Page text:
Our house was short of words.
There were only newspapers, prayer books and bibles,
and that was it. Nowt else.
The Daily Sketch, The Weekly News,
The Sunday Express, Reveille, Titbits,
secular comics, bolstered by the word of God,
as seen in the church magazine
and the familiar thees and thous
of the Kings James version.
Cereal boxes, instruction labels,
seed catalogues, advertisements,
I read them all.
It was not enough.
There was a strange and hostile world out there
and I needed to find a way through it.
My mum frowned at the sideboard
which I was filling up with stories and hope.
“You don’t want to waste your money buying books.”
I was leaving home in my head,
leaving her behind, and she knew it.
Biffo the Bear was safe enough,
Enid Blyton at a push,
but the defiance of Nancy Blackett
and the superiority of the posh girls
eating Kaffee und Kuchen
in the hallowed portals of the Chalet School
were a threat.
Giving me big ideas.
Showing me secrets.
Something had to be done.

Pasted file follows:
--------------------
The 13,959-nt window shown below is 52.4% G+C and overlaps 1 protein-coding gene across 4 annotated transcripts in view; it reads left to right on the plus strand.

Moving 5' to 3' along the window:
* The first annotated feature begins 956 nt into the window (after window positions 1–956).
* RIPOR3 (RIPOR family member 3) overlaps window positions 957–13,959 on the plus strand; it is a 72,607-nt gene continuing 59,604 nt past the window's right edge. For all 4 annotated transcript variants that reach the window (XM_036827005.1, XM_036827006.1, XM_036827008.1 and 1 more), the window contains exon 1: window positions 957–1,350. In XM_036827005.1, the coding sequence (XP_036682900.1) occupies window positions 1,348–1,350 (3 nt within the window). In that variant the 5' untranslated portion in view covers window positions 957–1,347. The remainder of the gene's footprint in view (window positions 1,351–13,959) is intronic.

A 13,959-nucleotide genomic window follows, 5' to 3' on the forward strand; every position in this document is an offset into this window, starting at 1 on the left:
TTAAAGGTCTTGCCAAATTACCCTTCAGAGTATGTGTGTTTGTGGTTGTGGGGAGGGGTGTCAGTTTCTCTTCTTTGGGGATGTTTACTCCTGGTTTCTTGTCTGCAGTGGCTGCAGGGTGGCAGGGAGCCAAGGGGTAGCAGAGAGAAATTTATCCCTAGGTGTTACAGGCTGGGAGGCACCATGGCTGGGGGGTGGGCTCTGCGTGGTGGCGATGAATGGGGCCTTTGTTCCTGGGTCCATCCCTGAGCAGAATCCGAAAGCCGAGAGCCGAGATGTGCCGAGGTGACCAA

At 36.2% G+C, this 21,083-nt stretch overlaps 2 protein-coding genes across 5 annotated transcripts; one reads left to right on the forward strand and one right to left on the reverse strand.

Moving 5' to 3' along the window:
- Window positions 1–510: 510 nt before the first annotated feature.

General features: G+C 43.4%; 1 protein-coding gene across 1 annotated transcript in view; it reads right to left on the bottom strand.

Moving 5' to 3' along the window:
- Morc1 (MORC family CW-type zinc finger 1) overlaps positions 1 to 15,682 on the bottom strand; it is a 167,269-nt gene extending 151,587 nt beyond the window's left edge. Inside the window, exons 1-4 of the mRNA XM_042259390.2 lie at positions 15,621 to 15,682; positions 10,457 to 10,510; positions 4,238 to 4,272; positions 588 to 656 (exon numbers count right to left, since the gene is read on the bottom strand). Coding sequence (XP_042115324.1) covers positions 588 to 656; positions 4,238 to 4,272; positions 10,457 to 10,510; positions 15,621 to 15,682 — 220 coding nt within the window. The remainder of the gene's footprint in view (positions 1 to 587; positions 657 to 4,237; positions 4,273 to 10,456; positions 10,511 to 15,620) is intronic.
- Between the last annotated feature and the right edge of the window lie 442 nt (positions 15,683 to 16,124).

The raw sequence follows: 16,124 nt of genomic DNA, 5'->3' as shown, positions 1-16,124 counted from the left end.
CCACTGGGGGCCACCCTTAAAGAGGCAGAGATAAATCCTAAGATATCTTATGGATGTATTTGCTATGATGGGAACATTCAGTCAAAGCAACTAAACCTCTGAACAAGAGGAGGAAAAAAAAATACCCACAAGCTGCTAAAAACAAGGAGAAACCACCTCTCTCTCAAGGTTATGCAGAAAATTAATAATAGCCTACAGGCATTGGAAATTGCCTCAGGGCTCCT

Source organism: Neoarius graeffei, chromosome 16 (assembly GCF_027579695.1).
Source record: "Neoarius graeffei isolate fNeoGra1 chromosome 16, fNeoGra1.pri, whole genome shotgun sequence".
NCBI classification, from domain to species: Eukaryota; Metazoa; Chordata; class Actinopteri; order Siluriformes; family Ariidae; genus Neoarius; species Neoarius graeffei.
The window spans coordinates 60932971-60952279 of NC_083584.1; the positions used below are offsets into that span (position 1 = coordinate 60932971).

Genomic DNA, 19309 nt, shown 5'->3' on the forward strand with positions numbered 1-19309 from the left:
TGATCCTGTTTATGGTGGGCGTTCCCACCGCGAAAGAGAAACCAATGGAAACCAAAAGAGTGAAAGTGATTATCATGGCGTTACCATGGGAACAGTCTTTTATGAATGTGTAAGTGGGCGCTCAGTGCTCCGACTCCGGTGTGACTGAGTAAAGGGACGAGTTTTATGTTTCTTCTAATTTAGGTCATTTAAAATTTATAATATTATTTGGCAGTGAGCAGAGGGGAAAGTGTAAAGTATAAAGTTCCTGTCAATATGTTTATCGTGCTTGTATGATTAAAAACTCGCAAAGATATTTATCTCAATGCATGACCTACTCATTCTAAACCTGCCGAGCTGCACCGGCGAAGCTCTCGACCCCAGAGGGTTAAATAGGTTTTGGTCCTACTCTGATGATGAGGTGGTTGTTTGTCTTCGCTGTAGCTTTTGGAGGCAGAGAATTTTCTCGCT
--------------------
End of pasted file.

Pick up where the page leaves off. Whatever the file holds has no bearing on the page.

I was taken to see my teacher.
I was in trouble.
“She won’t stop reading.”
“I can’t keep up with her.”
I knew that I was being told off
and I wondered if I would have to stop.
Maybe it was wrong?
It was definitely odd.
Nobody else in our house read books
and they had to put a stop to it
before the house was full of them.
But Mr Naylor didn’t say that.
He said something that nobody had thought of,
something strange and different.
He talked about a library in York.
You could take away four of their books
and bring them home.
Every single week.
My mum took me that weekend.
It was a palace full of books
and I lapped up the words
that streamed out,
hugging them close
all the way to my Granny Esther’s.
My mum thought that she had won,
only she was too late.
I had already discovered that books
could belong to me.
Taking them back was not an option.
The cupboards kept filling up.
The words were winning.